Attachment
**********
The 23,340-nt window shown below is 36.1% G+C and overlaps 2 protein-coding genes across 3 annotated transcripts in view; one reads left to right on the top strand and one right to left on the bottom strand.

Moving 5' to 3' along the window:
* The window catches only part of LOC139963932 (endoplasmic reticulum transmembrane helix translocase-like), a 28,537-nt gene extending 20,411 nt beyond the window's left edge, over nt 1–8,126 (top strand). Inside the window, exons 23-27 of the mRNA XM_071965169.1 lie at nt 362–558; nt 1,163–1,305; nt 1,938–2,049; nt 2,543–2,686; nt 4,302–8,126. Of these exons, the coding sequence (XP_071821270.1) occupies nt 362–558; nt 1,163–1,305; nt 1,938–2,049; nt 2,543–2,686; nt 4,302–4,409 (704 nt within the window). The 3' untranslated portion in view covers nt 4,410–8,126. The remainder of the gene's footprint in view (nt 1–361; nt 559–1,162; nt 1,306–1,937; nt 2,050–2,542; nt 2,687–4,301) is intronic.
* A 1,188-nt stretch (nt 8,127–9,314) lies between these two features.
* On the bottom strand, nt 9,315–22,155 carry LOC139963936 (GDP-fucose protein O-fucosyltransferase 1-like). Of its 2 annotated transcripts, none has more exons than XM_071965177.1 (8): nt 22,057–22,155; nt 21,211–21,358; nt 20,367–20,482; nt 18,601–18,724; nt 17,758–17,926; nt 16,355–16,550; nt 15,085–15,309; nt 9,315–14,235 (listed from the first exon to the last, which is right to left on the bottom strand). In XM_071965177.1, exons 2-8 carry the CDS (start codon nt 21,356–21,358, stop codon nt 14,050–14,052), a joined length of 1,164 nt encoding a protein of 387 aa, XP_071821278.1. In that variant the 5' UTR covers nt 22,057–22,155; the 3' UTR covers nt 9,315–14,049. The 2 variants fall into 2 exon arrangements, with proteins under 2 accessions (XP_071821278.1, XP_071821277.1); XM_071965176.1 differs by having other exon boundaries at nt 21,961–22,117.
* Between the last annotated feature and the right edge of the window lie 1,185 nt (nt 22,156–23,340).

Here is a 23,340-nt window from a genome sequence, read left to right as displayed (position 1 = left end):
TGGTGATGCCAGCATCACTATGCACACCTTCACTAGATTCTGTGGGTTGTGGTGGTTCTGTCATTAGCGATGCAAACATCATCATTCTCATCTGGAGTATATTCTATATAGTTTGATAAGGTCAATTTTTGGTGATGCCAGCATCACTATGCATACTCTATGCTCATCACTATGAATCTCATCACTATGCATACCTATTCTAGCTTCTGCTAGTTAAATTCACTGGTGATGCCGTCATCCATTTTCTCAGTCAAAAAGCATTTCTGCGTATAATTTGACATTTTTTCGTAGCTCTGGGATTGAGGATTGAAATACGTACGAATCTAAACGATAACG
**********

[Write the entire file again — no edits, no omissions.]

The 23,340-nt window shown below is 36.1% G+C and overlaps 2 protein-coding genes across 3 annotated transcripts in view; one reads left to right on the top strand and one right to left on the bottom strand.

Moving 5' to 3' along the window:
* The window catches only part of LOC139963932 (endoplasmic reticulum transmembrane helix translocase-like), a 28,537-nt gene extending 20,411 nt beyond the window's left edge, over nt 1–8,126 (top strand). Inside the window, exons 23-27 of the mRNA XM_071965169.1 lie at nt 362–558; nt 1,163–1,305; nt 1,938–2,049; nt 2,543–2,686; nt 4,302–8,126. Of these exons, the coding sequence (XP_071821270.1) occupies nt 362–558; nt 1,163–1,305; nt 1,938–2,049; nt 2,543–2,686; nt 4,302–4,409 (704 nt within the window). The 3' untranslated portion in view covers nt 4,410–8,126. The remainder of the gene's footprint in view (nt 1–361; nt 559–1,162; nt 1,306–1,937; nt 2,050–2,542; nt 2,687–4,301) is intronic.
* A 1,188-nt stretch (nt 8,127–9,314) lies between these two features.
* On the bottom strand, nt 9,315–22,155 carry LOC139963936 (GDP-fucose protein O-fucosyltransferase 1-like). Of its 2 annotated transcripts, none has more exons than XM_071965177.1 (8): nt 22,057–22,155; nt 21,211–21,358; nt 20,367–20,482; nt 18,601–18,724; nt 17,758–17,926; nt 16,355–16,550; nt 15,085–15,309; nt 9,315–14,235 (listed from the first exon to the last, which is right to left on the bottom strand). In XM_071965177.1, exons 2-8 carry the CDS (start codon nt 21,356–21,358, stop codon nt 14,050–14,052), a joined length of 1,164 nt encoding a protein of 387 aa, XP_071821278.1. In that variant the 5' UTR covers nt 22,057–22,155; the 3' UTR covers nt 9,315–14,049. The 2 variants fall into 2 exon arrangements, with proteins under 2 accessions (XP_071821278.1, XP_071821277.1); XM_071965176.1 differs by having other exon boundaries at nt 21,961–22,117.
* Between the last annotated feature and the right edge of the window lie 1,185 nt (nt 22,156–23,340).

Here is a 23,340-nt window from a genome sequence, read left to right as displayed (position 1 = left end):
TGGTGATGCCAGCATCACTATGCACACCTTCACTAGATTCTGTGGGTTGTGGTGGTTCTGTCATTAGCGATGCAAACATCATCATTCTCATCTGGAGTATATTCTATATAGTTTGATAAGGTCAATTTTTGGTGATGCCAGCATCACTATGCATACTCTATGCTCATCACTATGAATCTCATCACTATGCATACCTATTCTAGCTTCTGCTAGTTAAATTCACTGGTGATGCCGTCATCCATTTTCTCAGTCAAAAAGCATTTCTGCGTATAATTTGACATTTTTTCGTAGCTCTGGGATTGAGGATTGAAATACGTACGAATCTAAACGATAACG